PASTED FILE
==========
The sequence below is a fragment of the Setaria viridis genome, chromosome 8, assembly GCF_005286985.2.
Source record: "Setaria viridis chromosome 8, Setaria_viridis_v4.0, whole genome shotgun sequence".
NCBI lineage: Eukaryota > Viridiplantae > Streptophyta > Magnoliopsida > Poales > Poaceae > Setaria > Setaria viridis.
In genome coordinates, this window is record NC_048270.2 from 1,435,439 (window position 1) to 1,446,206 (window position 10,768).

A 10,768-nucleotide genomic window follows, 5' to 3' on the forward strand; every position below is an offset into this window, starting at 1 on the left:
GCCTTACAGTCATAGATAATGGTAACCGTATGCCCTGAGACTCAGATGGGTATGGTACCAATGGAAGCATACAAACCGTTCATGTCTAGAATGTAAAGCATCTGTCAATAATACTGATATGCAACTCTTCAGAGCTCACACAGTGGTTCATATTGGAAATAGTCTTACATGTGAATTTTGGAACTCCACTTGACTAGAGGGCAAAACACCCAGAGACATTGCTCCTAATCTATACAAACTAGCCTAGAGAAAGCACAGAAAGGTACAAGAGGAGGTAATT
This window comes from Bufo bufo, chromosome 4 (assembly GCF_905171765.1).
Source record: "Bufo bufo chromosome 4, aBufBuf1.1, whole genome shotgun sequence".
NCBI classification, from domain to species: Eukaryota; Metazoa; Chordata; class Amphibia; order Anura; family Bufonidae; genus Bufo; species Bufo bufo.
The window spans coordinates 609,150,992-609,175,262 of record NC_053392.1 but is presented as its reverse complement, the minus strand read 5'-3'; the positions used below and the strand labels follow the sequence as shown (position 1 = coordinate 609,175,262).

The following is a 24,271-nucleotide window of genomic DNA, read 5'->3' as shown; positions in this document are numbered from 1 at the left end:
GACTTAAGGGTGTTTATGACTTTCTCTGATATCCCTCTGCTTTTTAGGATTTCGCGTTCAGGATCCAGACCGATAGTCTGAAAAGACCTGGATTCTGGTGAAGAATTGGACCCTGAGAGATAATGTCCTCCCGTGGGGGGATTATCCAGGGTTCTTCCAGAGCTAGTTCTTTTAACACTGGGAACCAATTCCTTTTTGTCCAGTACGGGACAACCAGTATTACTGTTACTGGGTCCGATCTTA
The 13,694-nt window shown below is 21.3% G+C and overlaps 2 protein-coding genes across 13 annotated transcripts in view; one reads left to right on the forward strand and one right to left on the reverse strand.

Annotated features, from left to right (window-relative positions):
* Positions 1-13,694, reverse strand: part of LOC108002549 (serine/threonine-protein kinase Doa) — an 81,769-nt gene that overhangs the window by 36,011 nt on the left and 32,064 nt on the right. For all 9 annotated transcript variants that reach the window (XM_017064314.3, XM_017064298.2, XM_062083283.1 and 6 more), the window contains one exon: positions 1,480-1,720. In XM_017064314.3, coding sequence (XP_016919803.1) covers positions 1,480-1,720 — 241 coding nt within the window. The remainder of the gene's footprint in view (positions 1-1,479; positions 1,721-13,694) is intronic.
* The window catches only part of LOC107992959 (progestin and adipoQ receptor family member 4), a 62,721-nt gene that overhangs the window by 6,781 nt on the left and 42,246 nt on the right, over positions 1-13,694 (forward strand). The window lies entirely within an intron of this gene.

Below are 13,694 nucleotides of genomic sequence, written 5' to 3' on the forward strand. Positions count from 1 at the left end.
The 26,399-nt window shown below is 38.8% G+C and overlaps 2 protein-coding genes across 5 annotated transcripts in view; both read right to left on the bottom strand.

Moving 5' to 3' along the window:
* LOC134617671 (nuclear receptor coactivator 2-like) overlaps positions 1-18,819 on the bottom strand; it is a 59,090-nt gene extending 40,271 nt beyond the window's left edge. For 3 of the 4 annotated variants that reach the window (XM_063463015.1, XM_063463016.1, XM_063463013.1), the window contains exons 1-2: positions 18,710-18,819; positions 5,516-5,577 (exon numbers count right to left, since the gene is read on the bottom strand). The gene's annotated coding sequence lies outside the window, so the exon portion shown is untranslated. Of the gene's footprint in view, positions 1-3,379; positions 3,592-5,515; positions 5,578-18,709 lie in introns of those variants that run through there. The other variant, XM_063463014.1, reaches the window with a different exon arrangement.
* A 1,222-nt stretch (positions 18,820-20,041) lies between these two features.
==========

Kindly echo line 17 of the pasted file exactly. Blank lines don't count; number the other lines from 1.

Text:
Below are 13,694 nucleotides of genomic sequence, written 5' to 3' on the forward strand. Positions count from 1 at the left end.